Monday, 22 August 2011

PC: Deus Ex, Looking Back... Part 2

With the release of Deus Ex: Human Revolution on the 24th August, we have been taking a look at the two previous games in the series. Last time we looked at the original Deus Ex, a game many look back fondly, now we turn our attentions to its sequel, Deus Ex: Invisible War. Make no mistake about it, Deus Ex: Invisible War is a much trickier game to judge so long after its release than the first game. The reason for this is that whereas Deus Ex had its flaws, looking back it's hard not to be swayed by the new mechanics it introduced at the time, by the endearing not-quite-achieved scope of its ambition. Deus Ex: Invisible War in many ways had the deck stacked against it, the mechanics were already familiar to gamers and it had to tread the fine line of introducing enough new elements to keep the gaming experience fresh while retaining enough of the original to appeal to returning fans.


So, in a way, the backlash it received seems almost inevitable. I say backlash, the game itself received very favorable reviews, it was the returning gamers, however, who vocally criticized the game onlien. They took umbrage at the fact that the sequel wasn't the first game, and that it made concessions to intuitive controls and more accessible mechanics.

And yes, the game did simplify the control scheme with far less hotkeys and less reliance on mouse-pointering, and yes, the game did away with the skill system limiting your customisation options to biomods and weapon-mods, Deus Ex: Invisible War has it where it counts - it is true to the spirit of the original. That the game manages to successfully operate its branching game mechanic in the detail and to the level that it does is still impressive to this day. You are able choose your own way to tackle objectives and indeed which objectives you even tackle. This became abundantly clear to me in a recent playthrough early on when, having gone to the effort to obtain a key for a room through subterfuge and bribery, sneaking in without any unnecessary murders, I died as a result of the security system. Frustrated as I had forgotten to save for sometime, the next time I shot everyone and blew the doors open. Made me feel better, at least.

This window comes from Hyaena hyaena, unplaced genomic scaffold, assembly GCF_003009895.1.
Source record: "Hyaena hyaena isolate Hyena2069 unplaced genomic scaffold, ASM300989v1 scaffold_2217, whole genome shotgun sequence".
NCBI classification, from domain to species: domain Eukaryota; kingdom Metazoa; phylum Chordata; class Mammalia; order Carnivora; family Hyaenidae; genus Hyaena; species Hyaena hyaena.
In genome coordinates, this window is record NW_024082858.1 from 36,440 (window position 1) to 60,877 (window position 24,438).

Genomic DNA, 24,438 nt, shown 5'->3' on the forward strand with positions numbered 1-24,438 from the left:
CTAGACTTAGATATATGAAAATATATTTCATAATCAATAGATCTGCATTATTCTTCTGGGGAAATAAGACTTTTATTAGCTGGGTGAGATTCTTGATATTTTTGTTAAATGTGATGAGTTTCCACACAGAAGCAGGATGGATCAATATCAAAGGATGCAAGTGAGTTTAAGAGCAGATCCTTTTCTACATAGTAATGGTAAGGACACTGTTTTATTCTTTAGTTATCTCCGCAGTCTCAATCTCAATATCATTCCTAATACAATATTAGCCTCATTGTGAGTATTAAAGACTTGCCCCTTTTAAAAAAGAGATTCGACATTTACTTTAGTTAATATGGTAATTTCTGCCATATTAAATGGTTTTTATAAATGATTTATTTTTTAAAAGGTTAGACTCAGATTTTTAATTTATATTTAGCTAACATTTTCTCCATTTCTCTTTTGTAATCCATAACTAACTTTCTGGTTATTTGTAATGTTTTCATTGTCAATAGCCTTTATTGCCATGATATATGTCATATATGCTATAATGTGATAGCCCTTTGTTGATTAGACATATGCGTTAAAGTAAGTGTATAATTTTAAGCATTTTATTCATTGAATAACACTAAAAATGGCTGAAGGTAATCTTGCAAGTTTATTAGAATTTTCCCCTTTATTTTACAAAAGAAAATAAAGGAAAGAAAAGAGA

Strange, soulless eyes...
There are also genuine improvements over the original game. The graphics are the obvious one, they are hugely improved. The leap between the two games can't be over-emphasised, the world in Deus Ex: Invisible War comes across as much more detailed and true-to-life. That's not to say there aren't quirks, I did notice every other character's eyes were a separate object to their bodies, bright white and clearly defined... for some reason my character's eyes were a texture plastered over the face. 

The game also opens in a much more narratively satisfying way. Deus Ex's big opening scene is pretty much "Welcome to the dock, pick a weapon, go do this mission on your own, it's kind of a test". Invisible War has a much more constructed, narrative-based and relevant opening, one that's arguably more emotionally satisfying. You, as the gamer, and the character are both thrown into a situation that you don't really understand, unsure of what to do. It ties in your learning curve inextricably from that of your character, making the world that much easier immerse yourself in.

Oh, that's alright then...
Invisible War is a tighter, more streamlined experience than the first game, and that's not a backhanded way of saying it is shorter than Deus Ex, which it is. Rather, it places more emphasis on those key features from the original, the branching narrative, the story, the atmosphere, and in doing so opted to simplify the interface and RPG elements.

Does that make it worse than the first game? No, it makes it different. Invisible War is oft overlooked in the history of gaming, sometimes seen as a footnote, the less-influential sequel to a brilliant game. That is to do it something of a disservice, because Invisible War is a good game in its own right and one that at times experiments bravely with what worked so well in Deus Ex.

And more importantly, it has that sacred hallmark of a Deus Ex game, the ability to shoot anyone and everyone in the face.

Look out for our upcoming review of Deus Ex: Human Revolution.

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